Listening to the radio today and I get a sense a real sense of implosion. It seems that Brexit has created a kind of domino effect bringing the certainties of just a month or so ago crashing down around our ears. The main political parties are disintegrating day by day and it seems that chaos is the new normal.
Whether you were for or against exit from the EU, few people can have predicted the result and even fewer the impact it has had on our political system. As the stock markets yoyo and the pound plummets the business world collectively holds it breath. If there is a better example of unanticipated disruption then I would love to know what it is.
The irony of all this is that many in the business world have been banging on about 'disruption' for the last couple of years. The arrival and impact of companies like AirBnB and Uber has put many companies on high alert, concerned that their industry could be next in-line for the kind of transformation that digital technology has enabled. Many of the organisations I work with have, quite rightly, been investing time and money on understanding the opportunities presented by digital in order not just to prepare for disruption, but to be at the forefront of it. Few could have seen this coming however.
What the last month has shown us is that you cannot make any assumptions about how and where disruption will occur. There is no question that the digital environment means that it is more likely but there is also danger that companies will focus to narrowly on the threats and opportunities presented by digital and ignore everything else. Tremors (or in this case earthquakes!) in the geopolitical arena have been occurring for centuries, impacting trade, employment and manufacturing. With the exception of the odd financial crisis, the last 50 years have been relatively quiet. Lulling us perhaps into a false sense of security. Successful businesses learnt how to ride out the financial storms and politically, at least in the UK, the differences between successive governments have been minimal so the impact of political change has been slight.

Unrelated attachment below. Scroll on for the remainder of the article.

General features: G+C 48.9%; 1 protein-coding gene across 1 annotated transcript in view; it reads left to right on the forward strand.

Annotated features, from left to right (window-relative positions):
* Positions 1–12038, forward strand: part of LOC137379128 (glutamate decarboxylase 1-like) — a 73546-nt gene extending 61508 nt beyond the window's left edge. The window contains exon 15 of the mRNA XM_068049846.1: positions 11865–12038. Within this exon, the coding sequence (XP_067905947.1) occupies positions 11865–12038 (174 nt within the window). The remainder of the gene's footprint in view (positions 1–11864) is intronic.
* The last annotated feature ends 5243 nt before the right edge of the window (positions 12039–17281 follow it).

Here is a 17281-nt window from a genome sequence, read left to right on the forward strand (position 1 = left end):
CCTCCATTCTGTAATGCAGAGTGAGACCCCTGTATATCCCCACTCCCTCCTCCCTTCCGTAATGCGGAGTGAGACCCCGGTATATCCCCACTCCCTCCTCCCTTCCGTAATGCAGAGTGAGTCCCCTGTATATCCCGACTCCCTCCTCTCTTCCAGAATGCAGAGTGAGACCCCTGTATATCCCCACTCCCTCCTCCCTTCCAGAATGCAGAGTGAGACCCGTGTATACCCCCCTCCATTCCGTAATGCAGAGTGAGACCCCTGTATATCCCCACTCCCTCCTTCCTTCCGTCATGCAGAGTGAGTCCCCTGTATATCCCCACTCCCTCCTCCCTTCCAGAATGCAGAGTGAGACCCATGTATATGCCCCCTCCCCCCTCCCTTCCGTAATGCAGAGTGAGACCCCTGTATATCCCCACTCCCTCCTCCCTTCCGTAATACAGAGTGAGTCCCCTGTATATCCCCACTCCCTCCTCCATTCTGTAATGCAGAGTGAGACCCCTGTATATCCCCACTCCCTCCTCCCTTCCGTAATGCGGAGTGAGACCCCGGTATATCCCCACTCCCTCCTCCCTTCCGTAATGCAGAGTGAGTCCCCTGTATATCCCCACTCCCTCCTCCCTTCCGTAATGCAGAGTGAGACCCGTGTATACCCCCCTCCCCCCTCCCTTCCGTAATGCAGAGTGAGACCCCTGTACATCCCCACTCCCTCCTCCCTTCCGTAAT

The situation we find ourselves in now is unprecedented in that we have no idea what is going to happen next. Every day brings fresh challenges. We don't know who we are going to be able to hire, or whether we are even going to be able to hang on to the ones we have already employed. We have no idea how trade with companies inside and outside the EU is going to be affected. We don't know which regulations will govern what we do and right now, we don't even know who is going to lead us through it all!
My point is simple. Disruption can come from any direction. That might sound obvious but over the last few years we have come to see it as a digital thing. The danger therefore is that we focus too narrowly when trying to prepare organisations for what is to come. The focus should be on ensuring that companies are agile enough to adapt to whatever comes over the horizon - digital or otherwise. This might sound impossible. After all how can you prepare for something if you don't know what it is?
The key is agility and although digital technology might not be the cause of the disruption it almost always, will be part of the solution. There is no question that the digital revolution has opened up new horizons but what it has also done is given us a whole range of tools and techniques, plus different ways of thinking, that enable us to adapt faster. Digital tools mean that change can happen in hours, not weeks or months but to be effective they require digital behaviour. Agility is about more than simply rolling out a new set of tools - it has to start with changing the way people think and the processes around what they do.
How disruptive the decoupling from Europe will be (if indeed it ever happens) is hard to tell. The business world is both fragile and amazingly resilient. There is no doubt that change presents both threat and opportunity and the changes of a business coming through it unchanged are slim. It is a reminder to us all that no one can afford to be complacent and that every business needs to be able to adapt quickly if it is going to survive in this increasingly unpredictable world.